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Need Help Powering twenty high intensity LEDs

Discussion in 'LEDs and Neon' started by bingbai, Dec 19, 2017.

  1. bingbai

    bingbai New Member

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    Dec 19, 2017
    shenzhen
    Hello, guys! If you have any good ideas can suggest me, thank you so much. I have twenty LEDs that I want to light up. I planned out a few possible circuits, which I describe below along with a few questions. Would any of them not work, and why? Anything else I should be taking into consideration but haven't? The LED has the following specs:

    Vmin: 2.8V
    Vmax: 3.5V
    If: 20 mA

    From what I understand, the Vmin is essentially the same as Vd in this diagram, so the current will be 0 until it reaches that voltage. Is this correct?

    If the LEDs are connected in series, that means that I'll need 20*2.8V=56V in total to get current passing through every LED. I calculated the approximate amount of power necessary (60V*0.02A=1.2W) and compared it to the amount that can be provided by a typical AA battery, which I've been told usually provide around 800mA of current (1.5V*0.8A=1.2W). Seeing as they're the same, I'm pretty sure it'll be possible to step up from a single AA to what's needed to light the LEDs. So far, I know of the SEPIC, which I'm reading up on right now. Is there a better way of accomplishing this? Possibly without needing inductors?

    Another solution I've considered is connecting them in parallel, which I recall reading somewhere that it's a bad idea unless there's a resistor in series with each of the LEDs. Two AA batteries in series would be enough in this case, providing a 3.0V potential across each branch. Since the LED takes 2.8V, the resistor would take up the remaining 0.2V, and to get a 20mA current, I'll need a (0.2V/0.02A=10ohms) 10 Ohm resistor.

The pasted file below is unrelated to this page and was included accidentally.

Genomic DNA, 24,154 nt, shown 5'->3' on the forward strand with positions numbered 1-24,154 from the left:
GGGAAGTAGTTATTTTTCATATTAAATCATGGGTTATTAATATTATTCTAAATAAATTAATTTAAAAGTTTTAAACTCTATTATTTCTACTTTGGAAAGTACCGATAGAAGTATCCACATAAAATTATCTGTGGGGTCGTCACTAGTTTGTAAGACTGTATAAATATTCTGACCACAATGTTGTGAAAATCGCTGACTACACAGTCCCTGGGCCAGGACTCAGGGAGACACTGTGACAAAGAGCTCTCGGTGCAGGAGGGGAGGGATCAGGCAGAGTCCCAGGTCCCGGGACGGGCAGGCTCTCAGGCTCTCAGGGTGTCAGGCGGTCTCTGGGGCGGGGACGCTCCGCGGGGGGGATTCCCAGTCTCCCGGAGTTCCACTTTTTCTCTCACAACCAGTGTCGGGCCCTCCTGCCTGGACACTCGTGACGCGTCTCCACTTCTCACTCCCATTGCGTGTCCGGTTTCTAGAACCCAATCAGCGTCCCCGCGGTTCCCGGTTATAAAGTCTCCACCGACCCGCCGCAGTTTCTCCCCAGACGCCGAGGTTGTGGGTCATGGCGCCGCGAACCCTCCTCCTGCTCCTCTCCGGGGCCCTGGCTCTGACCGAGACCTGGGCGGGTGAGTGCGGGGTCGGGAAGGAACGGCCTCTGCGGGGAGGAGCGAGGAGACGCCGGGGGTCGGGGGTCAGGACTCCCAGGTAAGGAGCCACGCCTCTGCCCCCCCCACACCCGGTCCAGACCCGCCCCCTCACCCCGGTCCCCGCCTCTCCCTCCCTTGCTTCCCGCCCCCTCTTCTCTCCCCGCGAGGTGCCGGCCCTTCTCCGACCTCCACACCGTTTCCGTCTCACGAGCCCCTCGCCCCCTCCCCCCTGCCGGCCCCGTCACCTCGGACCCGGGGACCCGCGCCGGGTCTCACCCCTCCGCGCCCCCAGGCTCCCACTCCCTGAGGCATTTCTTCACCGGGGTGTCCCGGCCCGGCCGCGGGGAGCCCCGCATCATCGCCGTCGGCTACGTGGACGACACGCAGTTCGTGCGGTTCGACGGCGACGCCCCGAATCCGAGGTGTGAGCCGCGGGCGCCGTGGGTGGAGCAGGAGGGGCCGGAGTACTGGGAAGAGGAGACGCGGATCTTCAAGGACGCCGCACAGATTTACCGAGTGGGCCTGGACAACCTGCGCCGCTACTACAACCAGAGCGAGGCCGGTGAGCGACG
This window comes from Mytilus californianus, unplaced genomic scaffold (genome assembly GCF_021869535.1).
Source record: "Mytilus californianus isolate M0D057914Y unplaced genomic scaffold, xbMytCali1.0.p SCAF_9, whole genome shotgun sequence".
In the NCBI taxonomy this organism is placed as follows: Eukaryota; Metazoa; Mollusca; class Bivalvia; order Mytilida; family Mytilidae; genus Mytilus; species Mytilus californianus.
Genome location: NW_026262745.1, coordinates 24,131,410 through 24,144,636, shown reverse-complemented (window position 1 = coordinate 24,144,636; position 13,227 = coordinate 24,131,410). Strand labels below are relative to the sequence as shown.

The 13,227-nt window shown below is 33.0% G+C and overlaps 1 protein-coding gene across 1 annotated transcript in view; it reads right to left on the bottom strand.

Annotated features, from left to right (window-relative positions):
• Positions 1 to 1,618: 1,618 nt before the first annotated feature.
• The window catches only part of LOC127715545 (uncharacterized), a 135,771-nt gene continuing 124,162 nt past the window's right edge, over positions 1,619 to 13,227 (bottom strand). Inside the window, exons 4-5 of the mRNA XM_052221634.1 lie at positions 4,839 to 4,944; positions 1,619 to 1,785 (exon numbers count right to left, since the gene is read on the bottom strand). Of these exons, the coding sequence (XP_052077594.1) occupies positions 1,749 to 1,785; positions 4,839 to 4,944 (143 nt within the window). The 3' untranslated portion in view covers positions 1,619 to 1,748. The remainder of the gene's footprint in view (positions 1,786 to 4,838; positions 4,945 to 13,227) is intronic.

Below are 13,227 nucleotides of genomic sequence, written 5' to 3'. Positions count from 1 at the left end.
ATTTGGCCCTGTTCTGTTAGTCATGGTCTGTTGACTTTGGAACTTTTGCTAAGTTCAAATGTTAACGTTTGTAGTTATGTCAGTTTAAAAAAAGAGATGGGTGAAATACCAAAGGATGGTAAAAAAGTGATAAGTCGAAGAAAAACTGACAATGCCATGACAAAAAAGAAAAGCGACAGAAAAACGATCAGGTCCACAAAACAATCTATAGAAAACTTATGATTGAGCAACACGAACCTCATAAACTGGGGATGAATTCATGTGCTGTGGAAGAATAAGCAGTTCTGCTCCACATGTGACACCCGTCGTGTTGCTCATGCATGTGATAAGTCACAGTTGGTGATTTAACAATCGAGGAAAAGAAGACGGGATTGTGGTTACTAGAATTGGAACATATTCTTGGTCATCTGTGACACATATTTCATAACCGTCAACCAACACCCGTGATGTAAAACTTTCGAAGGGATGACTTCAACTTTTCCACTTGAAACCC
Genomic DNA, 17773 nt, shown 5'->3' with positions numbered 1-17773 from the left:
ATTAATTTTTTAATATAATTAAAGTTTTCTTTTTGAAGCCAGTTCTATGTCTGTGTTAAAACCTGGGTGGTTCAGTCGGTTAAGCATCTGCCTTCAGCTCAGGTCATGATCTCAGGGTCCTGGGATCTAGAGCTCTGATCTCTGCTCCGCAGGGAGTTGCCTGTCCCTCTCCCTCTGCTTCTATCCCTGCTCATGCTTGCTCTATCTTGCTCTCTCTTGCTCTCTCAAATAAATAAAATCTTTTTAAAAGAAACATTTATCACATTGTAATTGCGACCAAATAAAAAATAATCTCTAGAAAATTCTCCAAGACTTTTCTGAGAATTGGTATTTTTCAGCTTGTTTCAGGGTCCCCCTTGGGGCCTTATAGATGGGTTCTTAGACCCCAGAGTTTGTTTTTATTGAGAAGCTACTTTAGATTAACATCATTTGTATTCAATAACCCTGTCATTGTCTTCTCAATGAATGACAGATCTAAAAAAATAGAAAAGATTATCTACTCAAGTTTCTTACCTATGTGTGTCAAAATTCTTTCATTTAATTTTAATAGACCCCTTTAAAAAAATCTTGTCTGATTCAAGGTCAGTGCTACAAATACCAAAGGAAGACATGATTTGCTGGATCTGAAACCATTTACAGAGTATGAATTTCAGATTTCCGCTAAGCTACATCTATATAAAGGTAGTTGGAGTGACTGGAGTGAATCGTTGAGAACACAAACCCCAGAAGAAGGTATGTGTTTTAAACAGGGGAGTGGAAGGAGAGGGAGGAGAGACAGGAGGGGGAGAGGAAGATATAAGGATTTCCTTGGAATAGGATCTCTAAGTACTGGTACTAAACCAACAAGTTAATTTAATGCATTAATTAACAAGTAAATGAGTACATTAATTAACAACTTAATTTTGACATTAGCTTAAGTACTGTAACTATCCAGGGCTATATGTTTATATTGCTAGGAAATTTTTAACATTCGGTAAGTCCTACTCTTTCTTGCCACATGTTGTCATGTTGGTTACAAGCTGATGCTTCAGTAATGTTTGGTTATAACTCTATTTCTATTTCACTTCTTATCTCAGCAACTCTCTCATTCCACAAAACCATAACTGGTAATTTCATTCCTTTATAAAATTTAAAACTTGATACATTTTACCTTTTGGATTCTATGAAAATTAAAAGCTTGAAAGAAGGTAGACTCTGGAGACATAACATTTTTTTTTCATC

I could also plug it into an adapter which converts the AC electricity from the outlet to 15V (the current rating on the adapter means the maximum it can give and not the amount it'll always give, right?). In this case, I could separate the LEDs into four groups of five (which is convenient given their layout), each LED in a group of five is connected in parallel to each other, and the four groups are connected in series. That would give a voltage of (15V/4) 3.75V across each group of five, and since the LEDs in the group are in parallel, they'll each get 3.75V too. The current needed would then be (0.02A*5) 100mA. The voltage across the resistor in series with the LEDs is (3.75V-2.8V) 0.95V. The resistance needed would then be (0.95V/0.02A) about 50 ohms.
    Thanks all!
     
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  2. ewded

    ewded Member

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    Aug 28, 2017
    UK
    20mA leds are used in $10 christmas decorations batteries included. High intensity leds are around 50-100 mA.
     
  3. bingbai

    bingbai New Member

    2
    0
    1
    Dec 19, 2017
    shenzhen
    So quickly reply, thank you so much!
     
  4. Texas_Signmaker

    Texas_Signmaker Very Active Signmaker

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    Oct 21, 2016
    Frisco, TX
    Sry, I posted this in wrong thread.
     
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